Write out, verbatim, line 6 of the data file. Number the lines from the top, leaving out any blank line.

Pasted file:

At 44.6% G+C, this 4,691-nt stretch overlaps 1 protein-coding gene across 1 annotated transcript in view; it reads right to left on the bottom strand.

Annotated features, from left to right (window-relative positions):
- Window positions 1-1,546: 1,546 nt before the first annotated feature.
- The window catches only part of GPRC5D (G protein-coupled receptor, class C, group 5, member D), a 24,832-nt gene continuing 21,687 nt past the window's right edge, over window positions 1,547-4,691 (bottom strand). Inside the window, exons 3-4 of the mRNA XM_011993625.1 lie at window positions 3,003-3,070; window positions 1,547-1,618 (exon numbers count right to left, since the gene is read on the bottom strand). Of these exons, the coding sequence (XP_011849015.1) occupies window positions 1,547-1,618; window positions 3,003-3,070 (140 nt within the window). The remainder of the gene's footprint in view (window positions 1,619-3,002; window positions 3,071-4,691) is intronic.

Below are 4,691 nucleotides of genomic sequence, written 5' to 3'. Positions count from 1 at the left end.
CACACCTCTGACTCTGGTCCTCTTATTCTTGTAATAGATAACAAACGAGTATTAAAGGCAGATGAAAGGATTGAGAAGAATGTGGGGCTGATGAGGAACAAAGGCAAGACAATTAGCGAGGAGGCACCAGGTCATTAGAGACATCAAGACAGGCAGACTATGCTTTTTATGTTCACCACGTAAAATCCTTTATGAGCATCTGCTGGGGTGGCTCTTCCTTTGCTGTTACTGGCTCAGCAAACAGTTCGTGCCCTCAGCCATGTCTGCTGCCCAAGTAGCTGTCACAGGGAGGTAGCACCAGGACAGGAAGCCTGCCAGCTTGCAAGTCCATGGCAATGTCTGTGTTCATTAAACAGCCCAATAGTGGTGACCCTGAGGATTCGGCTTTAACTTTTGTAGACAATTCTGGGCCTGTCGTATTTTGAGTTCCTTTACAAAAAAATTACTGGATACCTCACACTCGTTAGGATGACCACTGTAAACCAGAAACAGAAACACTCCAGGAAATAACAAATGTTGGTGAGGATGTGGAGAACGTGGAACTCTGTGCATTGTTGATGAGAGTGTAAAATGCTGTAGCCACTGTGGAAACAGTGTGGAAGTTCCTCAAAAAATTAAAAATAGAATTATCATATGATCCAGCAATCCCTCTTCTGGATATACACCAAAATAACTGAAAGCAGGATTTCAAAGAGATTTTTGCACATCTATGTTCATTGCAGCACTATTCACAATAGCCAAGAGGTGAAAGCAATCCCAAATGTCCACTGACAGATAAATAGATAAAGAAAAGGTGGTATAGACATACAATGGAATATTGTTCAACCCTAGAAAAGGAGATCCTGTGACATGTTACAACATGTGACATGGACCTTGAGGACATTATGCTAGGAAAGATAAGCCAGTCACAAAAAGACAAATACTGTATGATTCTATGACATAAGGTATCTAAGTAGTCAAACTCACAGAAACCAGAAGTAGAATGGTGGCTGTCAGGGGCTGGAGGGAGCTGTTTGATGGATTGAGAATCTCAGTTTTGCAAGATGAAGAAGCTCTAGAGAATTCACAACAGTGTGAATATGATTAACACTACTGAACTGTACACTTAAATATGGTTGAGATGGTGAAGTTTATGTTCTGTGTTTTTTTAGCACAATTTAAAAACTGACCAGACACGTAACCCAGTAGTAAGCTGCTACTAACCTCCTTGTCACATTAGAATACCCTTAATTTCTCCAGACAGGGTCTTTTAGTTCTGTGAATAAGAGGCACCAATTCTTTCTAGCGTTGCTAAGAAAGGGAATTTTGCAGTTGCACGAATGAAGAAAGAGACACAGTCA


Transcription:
CACACCTCTGACTCTGGTCCTCTTATTCTTGTAATAGATAACAAACGAGTATTAAAGGCAGATGAAAGGATTGAGAAGAATGTGGGGCTGATGAGGAACAAAGGCAAGACAATTAGCGAGGAGGCACCAGGTCATTAGAGACATCAAGACAGGCAGACTATGCTTTTTATGTTCACCACGTAAAATCCTTTATGAGCATCTGCTGGGGTGGCTCTTCCTTTGCTGTTACTGGCTCAGCAAACAGTTCGTGCCCTCAGCCATGTCTGCTGCCCAAGTAGCTGTCACAGGGAGGTAGCACCAGGACAGGAAGCCTGCCAGCTTGCAAGTCCATGGCAATGTCTGTGTTCATTAAACAGCCCAATAGTGGTGACCCTGAGGATTCGGCTTTAACTTTTGTAGACAATTCTGGGCCTGTCGTATTTTGAGTTCCTTTACAAAAAAATTACTGGATACCTCACACTCGTTAGGATGACCACTGTAAACCAGAAACAGAAACACTCCAGGAAATAACAAATGTTGGTGAGGATGTGGAGAACGTGGAACTCTGTGCATTGTTGATGAGAGTGTAAAATGCTGTAGCCACTGTGGAAACAGTGTGGAAGTTCCTCAAAAAATTAAAAATAGAATTATCATATGATCCAGCAATCCCTCTTCTGGATATACACCAAAATAACTGAAAGCAGGATTTCAAAGAGATTTTTGCACATCTATGTTCATTGCAGCACTATTCACAATAGCCAAGAGGTGAAAGCAATCCCAAATGTCCACTGACAGATAAATAGATAAAGAAAAGGTGGTATAGACATACAATGGAATATTGTTCAACCCTAGAAAAGGAGATCCTGTGACATGTTACAACATGTGACATGGACCTTGAGGACATTATGCTAGGAAAGATAAGCCAGTCACAAAAAGACAAATACTGTATGATTCTATGACATAAGGTATCTAAGTAGTCAAACTCACAGAAACCAGAAGTAGAATGGTGGCTGTCAGGGGCTGGAGGGAGCTGTTTGATGGATTGAGAATCTCAGTTTTGCAAGATGAAGAAGCTCTAGAGAATTCACAACAGTGTGAATATGATTAACACTACTGAACTGTACACTTAAATATGGTTGAGATGGTGAAGTTTATGTTCTGTGTTTTTTTAGCACAATTTAAAAACTGACCAGACACGTAACCCAGTAGTAAGCTGCTACTAACCTCCTTGTCACATTAGAATACCCTTAATTTCTCCAGACAGGGTCTTTTAGTTCTGTGAATAAGAGGCACCAATTCTTTCTAGCGTTGCTAAGAAAGGGAATTTTGCAGTTGCACGAATGAAGAAAGAGACACAGTCA